See also:

https://wiki.raptorcs.com/wiki/BCM5719

"As the BCM5719 is the only on-board device on the non-SAS Talos™ II
variants to use proprietary firmware, Raptor Computing Systems has
started a contest to see who can create a truly libre replacement
firmware[1]. Anyone with the appropriate skill set is encouraged to take
up the challenge, and contributions to this page as the device is
analyzed in detail are welcomed.

While the BCM5719 does, at least for now, execute proprietary firmware
it is prevented from corrupting the operating system and/or other
protected memory regions via the system IOMMU[2]."

Thinking about this more, I think we should mention Blackbird in our
blog post as a more affordable option.  Let's explain that it doesn't
yet have RYF certification, but the platform is very similar to the
Talos II, and Raptor Computing Systems is currently pursuing RYF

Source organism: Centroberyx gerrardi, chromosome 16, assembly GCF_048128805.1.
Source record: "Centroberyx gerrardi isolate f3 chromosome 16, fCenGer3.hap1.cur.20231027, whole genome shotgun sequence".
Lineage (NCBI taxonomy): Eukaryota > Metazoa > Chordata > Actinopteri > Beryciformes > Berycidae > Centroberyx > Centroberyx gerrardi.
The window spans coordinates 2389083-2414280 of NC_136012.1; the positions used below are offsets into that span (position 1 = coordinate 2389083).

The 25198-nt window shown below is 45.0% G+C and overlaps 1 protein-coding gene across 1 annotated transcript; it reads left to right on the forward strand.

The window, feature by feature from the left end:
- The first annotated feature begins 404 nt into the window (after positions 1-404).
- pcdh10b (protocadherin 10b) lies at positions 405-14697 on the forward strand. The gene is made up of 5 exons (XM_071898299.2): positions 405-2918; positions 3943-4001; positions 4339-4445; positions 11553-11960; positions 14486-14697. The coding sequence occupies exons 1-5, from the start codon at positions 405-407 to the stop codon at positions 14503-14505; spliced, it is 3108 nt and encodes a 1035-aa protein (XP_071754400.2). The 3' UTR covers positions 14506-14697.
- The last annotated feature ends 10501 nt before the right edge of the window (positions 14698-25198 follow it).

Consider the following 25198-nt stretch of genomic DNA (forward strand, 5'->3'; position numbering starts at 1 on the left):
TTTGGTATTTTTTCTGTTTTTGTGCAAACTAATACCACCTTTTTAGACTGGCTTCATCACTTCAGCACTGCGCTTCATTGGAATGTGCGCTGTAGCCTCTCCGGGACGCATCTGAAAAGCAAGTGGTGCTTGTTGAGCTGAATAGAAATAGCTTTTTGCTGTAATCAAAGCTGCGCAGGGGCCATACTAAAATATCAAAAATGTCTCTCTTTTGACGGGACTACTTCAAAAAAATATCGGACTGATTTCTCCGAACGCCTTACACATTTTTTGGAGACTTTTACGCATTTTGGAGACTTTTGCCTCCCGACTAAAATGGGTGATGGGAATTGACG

certification for it, too.

-- 
Chris

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* Re: Please review blog post draft: powerpc64le-linux support
  2021-04-08 16:37     ` Chris Marusich
@ 2021-04-08 17:15       ` Vincent Legoll
  2021-04-08 22:59       ` Léo Le Bouter
  1 sibling, 0 replies; 15+ messages in thread
From: Vincent Legoll @ 2021-04-08 17:15 UTC (permalink / raw)
  To: Chris Marusich; +Cc: guix-devel

Hello,

On Thu, Apr 8, 2021 at 6:37 PM Chris Marusich <cmmarusich@gmail.com> wrote:
> I specifically avoided speaking about the Blackbird, only because it's
> not yet RYF-certified.  However, perhaps I'm being too strict about it.

Ah, yes, I forgot about this detail. I'd have chosen the blackbird myself,
for the same reasons. But it's still a bit pricey for me though.

I'd say you can talk about it, the way you proposed, as there's a high
probability that it will get the certification.

-- 
Vincent Legoll


^ permalink raw reply	[flat|nested] 15+ messages in thread

* Re: Please review blog post draft: powerpc64le-linux support
  2021-04-08 16:37     ` Chris Marusich
  2021-04-08 17:15       ` Vincent Legoll
@ 2021-04-08 22:59       ` Léo Le Bouter
  2021-04-10  9:59         ` Tobias Platen
  1 sibling, 1 reply; 15+ messages in thread
From: Léo Le Bouter @ 2021-04-08 22:59 UTC (permalink / raw)
  To: Chris Marusich, Vincent Legoll; +Cc: guix-devel

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On Thu, 2021-04-08 at 09:37 -0700, Chris Marusich wrote: